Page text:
BTW,answers will be same as mentioned above in my last post.Please confirm.
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Re: What you choose is what you weigh- An e-GMAT Article [#permalink] New post 19 Dec 2012, 22:19
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egmat wrote:
Hello friends,

What could be the answer to question 3- Students who expect to score higher marks in their 4th Year as compared to other 3 years should prefer Option 1 over Option 2? if following changes were made.

Image

-Shalabh


The marginal weight-age increase in 3rd year and marginal decrease in 2nd year for option 2,don't change the fact that in Option 2, students in 4th year are still getting less marks as compared to other 3 years,whereas in option 1 it remains the same(i.e 4th year weight-age marks >3 years weight-age marks) so option 1 is still preferable for them.

Hope this makes sense.. :)
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Re: What you choose is what you weigh- An e-GMAT Article [#permalink] New post 08 Jan 2013, 22:29
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The marginal weight-age increase in 3rd year and marginal decrease in 2nd year for option 2,don't change the fact that in Option 2, students in 4th year are still getting less marks as compared to other 3 years,whereas in option 1 it remains the same(i.e 4th year weight-age marks >3 years weight-age marks) so option 1 is still preferable for them.

Hope this makes sense.. :)[/quote]

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Re: What you choose is what you weigh- An e-GMAT Article [#permalink] New post 08 Jan 2013, 22:33
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debayan222 wrote:
egmat wrote:
debayan222 wrote:
Hi Shalabh,
Nice question it was..Please come up with some more of these.

Ans : 1-N ,2-N, 3-Y

However, for Qs.2, can you please let me know that how the median is getting calculated as I'm not getting it as 81 but as 80.25.


Hi Debayan,

The median for individual numbers are calculated as the middle-most value of datatset, provided dataset is arranged in ascending order.

In Q 2, the 4 sample marks, when arranged in ascending order will look like 75, 80, 82, & 84. Here, we find that there is no middle-most term. So we take average of 2 middle-most terms i.e. 80 & 82. So the Median is (80+82)/ 2 = 81.

Median Calculation:--

Say the dataset includes 'n' values.

If n is odd, then the median of this dataset will be the value at (n + 1)/2 location when the data is arranged in ascending order.

If n is even, then the median of this dataset will be the average of two values. Value 1 at n/2 location and value 2 at n/2+1 location, when the data is arranged in ascending order.


Hope this is clear to you. :)

-Shalabh


Hi Shalabh,
Thanks for the clarification and reminding me how to calculate median.. :) Actually I got confused with 'mean/average' and 'median' calculations.

However,a quick qs. on your explanation above :
1. You've mentioned "...when the data is arranged in ascending order."; I think order can be anything, I mean either ascending or descending. Your thoughts..?

BTW,answers will be same as mentioned above in my last post.Please confirm.


Hi Debayan,

Yes, you are right. Data can be arranged in ascending or descending order. However in GMAT exam, you will be able to sort in ascending order only. :)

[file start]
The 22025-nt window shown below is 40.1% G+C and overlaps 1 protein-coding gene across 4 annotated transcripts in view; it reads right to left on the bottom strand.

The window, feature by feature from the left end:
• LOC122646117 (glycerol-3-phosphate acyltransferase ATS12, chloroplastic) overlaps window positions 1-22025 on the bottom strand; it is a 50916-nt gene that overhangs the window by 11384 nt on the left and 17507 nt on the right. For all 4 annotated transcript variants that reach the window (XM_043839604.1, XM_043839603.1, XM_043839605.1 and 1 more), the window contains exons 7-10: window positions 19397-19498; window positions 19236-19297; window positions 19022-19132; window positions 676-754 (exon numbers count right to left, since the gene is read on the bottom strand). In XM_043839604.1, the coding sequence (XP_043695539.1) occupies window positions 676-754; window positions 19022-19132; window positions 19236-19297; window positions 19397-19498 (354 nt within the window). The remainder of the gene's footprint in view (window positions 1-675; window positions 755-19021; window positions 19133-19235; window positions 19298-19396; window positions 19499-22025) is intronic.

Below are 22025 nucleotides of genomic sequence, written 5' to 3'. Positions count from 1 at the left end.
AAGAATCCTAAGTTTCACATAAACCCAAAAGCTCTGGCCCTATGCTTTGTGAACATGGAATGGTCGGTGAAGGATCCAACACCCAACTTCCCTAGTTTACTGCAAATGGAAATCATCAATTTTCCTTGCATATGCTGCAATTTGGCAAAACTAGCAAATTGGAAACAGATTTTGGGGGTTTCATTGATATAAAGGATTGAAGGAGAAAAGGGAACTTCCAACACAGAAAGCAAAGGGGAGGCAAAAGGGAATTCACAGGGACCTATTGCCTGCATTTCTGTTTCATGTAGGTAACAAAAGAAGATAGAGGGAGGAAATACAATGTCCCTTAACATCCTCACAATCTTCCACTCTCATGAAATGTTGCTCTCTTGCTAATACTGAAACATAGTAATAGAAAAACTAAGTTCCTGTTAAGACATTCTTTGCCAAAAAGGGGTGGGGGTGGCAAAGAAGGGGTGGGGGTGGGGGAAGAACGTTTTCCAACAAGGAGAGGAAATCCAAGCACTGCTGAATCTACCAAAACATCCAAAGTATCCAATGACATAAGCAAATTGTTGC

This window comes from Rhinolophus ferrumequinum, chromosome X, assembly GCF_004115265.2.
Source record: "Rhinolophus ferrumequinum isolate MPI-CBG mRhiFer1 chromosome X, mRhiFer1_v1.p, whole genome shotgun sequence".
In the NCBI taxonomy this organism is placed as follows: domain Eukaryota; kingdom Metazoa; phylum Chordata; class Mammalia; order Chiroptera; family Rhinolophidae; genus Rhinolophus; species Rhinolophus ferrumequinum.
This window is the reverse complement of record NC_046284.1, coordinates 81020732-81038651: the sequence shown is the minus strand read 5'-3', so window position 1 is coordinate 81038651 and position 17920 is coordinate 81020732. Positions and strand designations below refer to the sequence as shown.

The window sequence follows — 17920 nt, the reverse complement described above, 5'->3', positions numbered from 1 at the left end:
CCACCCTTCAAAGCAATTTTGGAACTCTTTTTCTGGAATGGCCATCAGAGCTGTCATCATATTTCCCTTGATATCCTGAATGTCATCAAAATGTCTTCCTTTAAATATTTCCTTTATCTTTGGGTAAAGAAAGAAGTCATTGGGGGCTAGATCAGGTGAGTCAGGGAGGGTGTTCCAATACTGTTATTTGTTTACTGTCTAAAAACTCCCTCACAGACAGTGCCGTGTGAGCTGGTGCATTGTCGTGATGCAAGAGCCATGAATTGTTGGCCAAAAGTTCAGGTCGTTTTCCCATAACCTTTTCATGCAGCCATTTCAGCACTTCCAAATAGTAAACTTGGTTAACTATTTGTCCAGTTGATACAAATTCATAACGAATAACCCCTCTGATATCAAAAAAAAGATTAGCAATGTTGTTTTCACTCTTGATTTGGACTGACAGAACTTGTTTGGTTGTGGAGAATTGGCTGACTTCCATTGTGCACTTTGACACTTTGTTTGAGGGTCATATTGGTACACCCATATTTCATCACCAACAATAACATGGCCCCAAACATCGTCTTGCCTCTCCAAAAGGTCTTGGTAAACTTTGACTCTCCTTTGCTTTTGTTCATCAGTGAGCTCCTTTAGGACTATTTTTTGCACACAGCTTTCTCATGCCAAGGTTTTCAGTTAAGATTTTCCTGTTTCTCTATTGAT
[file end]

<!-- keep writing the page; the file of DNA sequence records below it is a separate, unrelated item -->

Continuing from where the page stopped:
-Shalabh Jain
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Re: What you choose is what you weigh- An e-GMAT Article [#permalink] New post 20 Jan 2013, 22:19
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Hello all,

Pl. try these 3 tricky questions on weighted average- Fresh from e-GMAT bakery.
a-fresh-tricky-ta-dataset-on-weighted-average-146116.html

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Re: What you choose is what you weigh- An e-GMAT Article [#permalink] New post 28 Jan 2013, 23:31
thank you e gmat expert.
I already understand weighed average.

but dose this concept is tested on IR section ?

I do not see this concept is tested on gmatprep. is my thinking correct?
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Re: What you choose is what you weigh- An e-GMAT Article [#permalink] New post 29 Jan 2013, 02:07
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thangvietnam wrote:
thank you e gmat expert.
I already understand weighed average.

but dose this concept is tested on IR section ?

I do not see this concept is tested on gmatprep. is my thinking correct?

Hi,

Please refer to question #20A of OG13. It tests weighted average concept. Pl. attempt the question of better understanding.

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Re: What you choose is what you weigh- An e-GMAT Article [#permalink] New post 29 Jan 2013, 02:16
I have pdf version of og 13 but do not see the question you mention.

at what page dose that question is? pls help

pls help, dose this pdf version is not good?
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Re: What you choose is what you weigh- An e-GMAT Article [#permalink] New post 29 Jan 2013, 03:11
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thangvietnam wrote:
I have pdf version of og 13 but do not see the question you mention.

at what page dose that question is? pls help

pls help, dose this pdf version is not good?

Hi,

This is not given in pdf version. I have attached the question for your ready reference.

-Shalabh
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Re: What you choose is what you weigh- An e-GMAT Article   [#permalink] 29 Jan 2013, 03:11
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What you choose is what you weigh- An e-GMAT Article